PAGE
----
Camacho Triple Maduro

7-2- 12 been in humi since 8-28-11

Camacho Triple Maduro 11/18 (Perfecto (6″ x 48x54x48))

Wrapper: Honduran Maduro

Binder: Honduran Maduro

Filler: Honduran Maduro

Blender: Christian Eiroa

The claim to fame of the Camacho Triple Maduro (other than being a highly acclaimed cigar from one of the most celebrated brands in Central America) is that this is the first all maduro cigar to be released- ever. The name “triple maduro” is to tell you that all three parts, the wrapper, the binder, and the filler are maduro. However, there are five different leaves, three of them in the filler and all five are maduro. This cigar was quite an undertaking to blend. With so many different factors to deal with when fermenting one leaf heavily enough to make a maduro its almost impossible to for me to conceive of the challenges with blending five leaves that have all been fermented at high temperatures and high pressures. This is why it took over a year of constant trials to settle on the blend of this cigar.

The other half of the equation is combustion. To make a maduro leaf with body and strength and durability you need to use a thick hearty leaf. It needs to hold up to the process to turn it into a useful leaf. This thick leaf, even after fermentation, has issues with burning correctly. So getting this cigar to burn correctly AND taste right is a huge challenge.

Thanks to wwestern for this cigar.

The cigar is a rich milk chocolatey brown in color with highly contrasting silver double bands at the usual spot and the foot. There are a few rough/bumpy patches on the wrapper but nothing overly out of the ordinary. The veins are dominant and thick. This is a slight perfecto. By that I mean, the taper is not drastic. If not paying attention, it would be easy to overlook the shape. At its largest it is a 54 ring, and at its smallest it is a 48.

The smell of the cigar is a classic maduro smell. I usually call it a heavy “barnyard” smell. A lick on the cap is a sweeter version of barnyard but slightly more earthy. There is also a spice that lingers on the tongue. A cut with a double guillotine and a perfect draw with notes of coco, earth and musk is revealed. My Xikar EX lighter does its job for the day. The light seems to take longer that what is usual.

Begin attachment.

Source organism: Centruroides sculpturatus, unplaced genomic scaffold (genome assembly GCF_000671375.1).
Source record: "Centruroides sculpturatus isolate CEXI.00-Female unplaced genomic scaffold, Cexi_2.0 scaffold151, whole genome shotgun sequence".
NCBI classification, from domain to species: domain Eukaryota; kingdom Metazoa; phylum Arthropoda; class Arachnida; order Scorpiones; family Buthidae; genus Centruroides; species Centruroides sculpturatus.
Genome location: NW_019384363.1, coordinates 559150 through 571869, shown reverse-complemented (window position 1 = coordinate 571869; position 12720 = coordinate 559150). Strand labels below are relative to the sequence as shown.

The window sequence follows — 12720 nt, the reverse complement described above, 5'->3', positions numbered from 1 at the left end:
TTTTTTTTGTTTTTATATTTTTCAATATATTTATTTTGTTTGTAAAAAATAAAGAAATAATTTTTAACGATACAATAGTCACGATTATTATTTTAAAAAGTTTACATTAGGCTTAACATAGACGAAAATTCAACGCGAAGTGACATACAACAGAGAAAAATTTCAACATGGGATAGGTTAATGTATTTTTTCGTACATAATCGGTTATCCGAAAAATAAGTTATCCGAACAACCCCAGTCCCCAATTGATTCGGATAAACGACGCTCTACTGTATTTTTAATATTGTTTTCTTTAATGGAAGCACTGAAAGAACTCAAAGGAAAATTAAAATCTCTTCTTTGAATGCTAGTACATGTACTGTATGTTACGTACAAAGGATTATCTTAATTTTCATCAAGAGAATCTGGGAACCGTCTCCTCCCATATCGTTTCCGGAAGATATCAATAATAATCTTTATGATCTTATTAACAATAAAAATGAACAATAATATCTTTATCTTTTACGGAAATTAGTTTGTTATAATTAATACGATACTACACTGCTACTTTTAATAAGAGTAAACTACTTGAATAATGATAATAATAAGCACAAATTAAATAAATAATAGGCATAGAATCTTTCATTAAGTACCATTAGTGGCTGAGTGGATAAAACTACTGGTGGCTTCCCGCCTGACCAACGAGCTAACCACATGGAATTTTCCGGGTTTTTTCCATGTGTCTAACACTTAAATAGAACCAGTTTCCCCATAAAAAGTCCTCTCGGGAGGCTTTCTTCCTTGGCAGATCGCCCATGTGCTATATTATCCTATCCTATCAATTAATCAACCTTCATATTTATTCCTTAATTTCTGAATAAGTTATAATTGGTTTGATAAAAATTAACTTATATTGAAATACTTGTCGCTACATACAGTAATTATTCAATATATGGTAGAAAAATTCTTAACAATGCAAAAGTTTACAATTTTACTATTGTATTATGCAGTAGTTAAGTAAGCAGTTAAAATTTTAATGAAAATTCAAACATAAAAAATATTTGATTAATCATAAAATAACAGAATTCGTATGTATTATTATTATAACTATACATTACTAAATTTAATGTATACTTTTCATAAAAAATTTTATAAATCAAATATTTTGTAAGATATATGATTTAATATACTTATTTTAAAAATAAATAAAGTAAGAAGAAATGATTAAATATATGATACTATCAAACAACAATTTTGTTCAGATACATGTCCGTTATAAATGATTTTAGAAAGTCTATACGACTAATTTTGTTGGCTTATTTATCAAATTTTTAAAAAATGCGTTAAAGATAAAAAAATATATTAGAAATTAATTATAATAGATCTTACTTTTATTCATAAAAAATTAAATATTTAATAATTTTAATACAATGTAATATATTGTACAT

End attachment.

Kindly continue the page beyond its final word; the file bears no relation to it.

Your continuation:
The first few puffs are a bakers chocolate with a “roasty” coffee-like undertone. The smoke feels thick in the mouth but it is smooth and does not feel oppressive. Through the nose there is a damp earth/musk that is subtle and hints at spice. On the finish there is also (what I consider a signature of Eiroa’s blending style) a nice round nutty “warmth”. This nutty roundness is how I identify many Honduran cigars and Camacho uses it better than any other brand.

As the cigar really settles in the earth flavors of the smoke sweeten and pick up a deep,  subtle spice when swirled in the mouth. Through the nose the musk mentioned above has dried out a bit and still hints at spice. The deep spice from the initial flavor carries through to the finish that is still dominated by the nice nutty roundness that was there in the first few puffs.

Entering the middle third and there are a few burn issues. A corrective light is needed. The nutty flavor has crept into the main flavor but it is sweeter in this part of the puff. The deep spice is there through the entire flavor and the finish is becoming woodier. The most interesting aspect about this cigar at this point is that the flavor manages to coat the mouth with flavor but still does not become oppressive. Its a thick smoke and heavy mouth feel that does not linger too long.

At the beginning of the final third, I notice that the cigar has only dropped its ash once. A woody flavor is slowly taking over but now the cigar is reducing in ring gauge.

This third brings on a few more burn issues and another correcting light is needed. The flavor has not changed much from the middle third of the cigar but it is still very enjoyable.

By the end, the power of the cigar is noticeable. I good meal helps to stave off the sweat on the brow and the punch in the gut.

This is the definition of a powerful, refined cigar.

Burn to the burn

Burn time: 2 hours 30 minutes

Burn: 8

Draw: 10

Taste: 10

Aftertaste: 10

Construction: 9

Balance: 10

Feel: 9

Overall: 9.4 of 10

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~ by kuzi16 on July 2, 2012.

One Response to “Camacho Triple Maduro”

  1. Great review! I love all the background about maduros that you shared. My boyfriend was smoking a Viaje Zombie tonight. You probably know those have really bad burn issues, I assume because of the thick wrapper. Makes sense!

    Also, I like that you write how long your cigars have been in your humidor.

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